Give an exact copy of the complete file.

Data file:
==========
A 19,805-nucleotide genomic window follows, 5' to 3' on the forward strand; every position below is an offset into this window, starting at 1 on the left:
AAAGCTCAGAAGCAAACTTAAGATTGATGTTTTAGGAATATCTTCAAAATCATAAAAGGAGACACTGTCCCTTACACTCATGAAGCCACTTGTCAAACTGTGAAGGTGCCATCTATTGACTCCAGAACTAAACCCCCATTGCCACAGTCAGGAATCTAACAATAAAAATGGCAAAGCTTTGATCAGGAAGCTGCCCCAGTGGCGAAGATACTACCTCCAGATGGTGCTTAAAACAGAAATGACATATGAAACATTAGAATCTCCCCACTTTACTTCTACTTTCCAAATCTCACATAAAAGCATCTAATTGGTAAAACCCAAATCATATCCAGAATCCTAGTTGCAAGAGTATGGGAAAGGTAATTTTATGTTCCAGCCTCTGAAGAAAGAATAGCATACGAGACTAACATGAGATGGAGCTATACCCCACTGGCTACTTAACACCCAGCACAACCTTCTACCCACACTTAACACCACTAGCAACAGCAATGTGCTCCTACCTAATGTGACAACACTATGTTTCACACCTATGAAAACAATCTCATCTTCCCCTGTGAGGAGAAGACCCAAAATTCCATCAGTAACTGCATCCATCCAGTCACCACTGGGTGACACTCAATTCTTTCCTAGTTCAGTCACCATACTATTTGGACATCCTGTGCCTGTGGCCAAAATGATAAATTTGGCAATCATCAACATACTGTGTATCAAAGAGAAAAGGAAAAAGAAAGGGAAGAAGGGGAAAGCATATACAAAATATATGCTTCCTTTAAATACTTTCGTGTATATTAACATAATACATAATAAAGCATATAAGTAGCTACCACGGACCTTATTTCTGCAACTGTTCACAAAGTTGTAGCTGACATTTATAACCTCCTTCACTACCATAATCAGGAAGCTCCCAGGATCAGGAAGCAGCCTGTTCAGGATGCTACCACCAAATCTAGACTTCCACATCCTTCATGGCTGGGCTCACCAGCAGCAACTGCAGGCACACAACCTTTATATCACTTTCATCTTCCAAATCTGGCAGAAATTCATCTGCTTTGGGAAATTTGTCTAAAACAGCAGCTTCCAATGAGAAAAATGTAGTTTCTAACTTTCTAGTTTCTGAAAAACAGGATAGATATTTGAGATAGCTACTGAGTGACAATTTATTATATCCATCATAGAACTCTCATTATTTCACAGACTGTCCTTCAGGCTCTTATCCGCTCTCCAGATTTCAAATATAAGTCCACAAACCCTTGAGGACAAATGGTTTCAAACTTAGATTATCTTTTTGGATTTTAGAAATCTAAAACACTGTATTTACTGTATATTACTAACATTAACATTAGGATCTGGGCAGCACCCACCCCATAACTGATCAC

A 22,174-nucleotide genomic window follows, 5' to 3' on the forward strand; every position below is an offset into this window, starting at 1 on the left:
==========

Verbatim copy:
A 19,805-nucleotide genomic window follows, 5' to 3' on the forward strand; every position below is an offset into this window, starting at 1 on the left:
AAAGCTCAGAAGCAAACTTAAGATTGATGTTTTAGGAATATCTTCAAAATCATAAAAGGAGACACTGTCCCTTACACTCATGAAGCCACTTGTCAAACTGTGAAGGTGCCATCTATTGACTCCAGAACTAAACCCCCATTGCCACAGTCAGGAATCTAACAATAAAAATGGCAAAGCTTTGATCAGGAAGCTGCCCCAGTGGCGAAGATACTACCTCCAGATGGTGCTTAAAACAGAAATGACATATGAAACATTAGAATCTCCCCACTTTACTTCTACTTTCCAAATCTCACATAAAAGCATCTAATTGGTAAAACCCAAATCATATCCAGAATCCTAGTTGCAAGAGTATGGGAAAGGTAATTTTATGTTCCAGCCTCTGAAGAAAGAATAGCATACGAGACTAACATGAGATGGAGCTATACCCCACTGGCTACTTAACACCCAGCACAACCTTCTACCCACACTTAACACCACTAGCAACAGCAATGTGCTCCTACCTAATGTGACAACACTATGTTTCACACCTATGAAAACAATCTCATCTTCCCCTGTGAGGAGAAGACCCAAAATTCCATCAGTAACTGCATCCATCCAGTCACCACTGGGTGACACTCAATTCTTTCCTAGTTCAGTCACCATACTATTTGGACATCCTGTGCCTGTGGCCAAAATGATAAATTTGGCAATCATCAACATACTGTGTATCAAAGAGAAAAGGAAAAAGAAAGGGAAGAAGGGGAAAGCATATACAAAATATATGCTTCCTTTAAATACTTTCGTGTATATTAACATAATACATAATAAAGCATATAAGTAGCTACCACGGACCTTATTTCTGCAACTGTTCACAAAGTTGTAGCTGACATTTATAACCTCCTTCACTACCATAATCAGGAAGCTCCCAGGATCAGGAAGCAGCCTGTTCAGGATGCTACCACCAAATCTAGACTTCCACATCCTTCATGGCTGGGCTCACCAGCAGCAACTGCAGGCACACAACCTTTATATCACTTTCATCTTCCAAATCTGGCAGAAATTCATCTGCTTTGGGAAATTTGTCTAAAACAGCAGCTTCCAATGAGAAAAATGTAGTTTCTAACTTTCTAGTTTCTGAAAAACAGGATAGATATTTGAGATAGCTACTGAGTGACAATTTATTATATCCATCATAGAACTCTCATTATTTCACAGACTGTCCTTCAGGCTCTTATCCGCTCTCCAGATTTCAAATATAAGTCCACAAACCCTTGAGGACAAATGGTTTCAAACTTAGATTATCTTTTTGGATTTTAGAAATCTAAAACACTGTATTTACTGTATATTACTAACATTAACATTAGGATCTGGGCAGCACCCACCCCATAACTGATCAC

A 22,174-nucleotide genomic window follows, 5' to 3' on the forward strand; every position below is an offset into this window, starting at 1 on the left: